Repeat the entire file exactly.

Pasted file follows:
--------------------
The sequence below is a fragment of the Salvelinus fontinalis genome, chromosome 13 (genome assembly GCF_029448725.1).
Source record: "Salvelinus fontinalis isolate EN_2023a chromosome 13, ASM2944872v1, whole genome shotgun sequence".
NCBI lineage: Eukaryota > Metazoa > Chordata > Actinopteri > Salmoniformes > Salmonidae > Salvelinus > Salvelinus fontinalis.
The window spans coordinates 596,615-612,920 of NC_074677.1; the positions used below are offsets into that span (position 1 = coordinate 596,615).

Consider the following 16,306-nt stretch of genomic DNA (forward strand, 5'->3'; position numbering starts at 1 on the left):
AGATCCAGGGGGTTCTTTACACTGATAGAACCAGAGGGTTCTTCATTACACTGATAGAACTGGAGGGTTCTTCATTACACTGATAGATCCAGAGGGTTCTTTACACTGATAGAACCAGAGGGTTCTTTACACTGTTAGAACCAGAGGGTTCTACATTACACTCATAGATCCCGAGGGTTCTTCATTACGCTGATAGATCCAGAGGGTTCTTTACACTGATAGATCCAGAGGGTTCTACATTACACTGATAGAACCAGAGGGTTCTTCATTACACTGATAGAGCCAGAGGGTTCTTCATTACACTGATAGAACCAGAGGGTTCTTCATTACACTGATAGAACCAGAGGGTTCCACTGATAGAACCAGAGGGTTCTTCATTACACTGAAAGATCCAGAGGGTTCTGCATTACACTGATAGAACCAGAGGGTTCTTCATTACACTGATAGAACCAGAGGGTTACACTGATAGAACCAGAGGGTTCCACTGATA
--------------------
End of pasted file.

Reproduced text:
The sequence below is a fragment of the Salvelinus fontinalis genome, chromosome 13 (genome assembly GCF_029448725.1).
Source record: "Salvelinus fontinalis isolate EN_2023a chromosome 13, ASM2944872v1, whole genome shotgun sequence".
NCBI lineage: Eukaryota > Metazoa > Chordata > Actinopteri > Salmoniformes > Salmonidae > Salvelinus > Salvelinus fontinalis.
The window spans coordinates 596,615-612,920 of NC_074677.1; the positions used below are offsets into that span (position 1 = coordinate 596,615).

Consider the following 16,306-nt stretch of genomic DNA (forward strand, 5'->3'; position numbering starts at 1 on the left):
AGATCCAGGGGGTTCTTTACACTGATAGAACCAGAGGGTTCTTCATTACACTGATAGAACTGGAGGGTTCTTCATTACACTGATAGATCCAGAGGGTTCTTTACACTGATAGAACCAGAGGGTTCTTTACACTGTTAGAACCAGAGGGTTCTACATTACACTCATAGATCCCGAGGGTTCTTCATTACGCTGATAGATCCAGAGGGTTCTTTACACTGATAGATCCAGAGGGTTCTACATTACACTGATAGAACCAGAGGGTTCTTCATTACACTGATAGAGCCAGAGGGTTCTTCATTACACTGATAGAACCAGAGGGTTCTTCATTACACTGATAGAACCAGAGGGTTCCACTGATAGAACCAGAGGGTTCTTCATTACACTGAAAGATCCAGAGGGTTCTGCATTACACTGATAGAACCAGAGGGTTCTTCATTACACTGATAGAACCAGAGGGTTACACTGATAGAACCAGAGGGTTCCACTGATA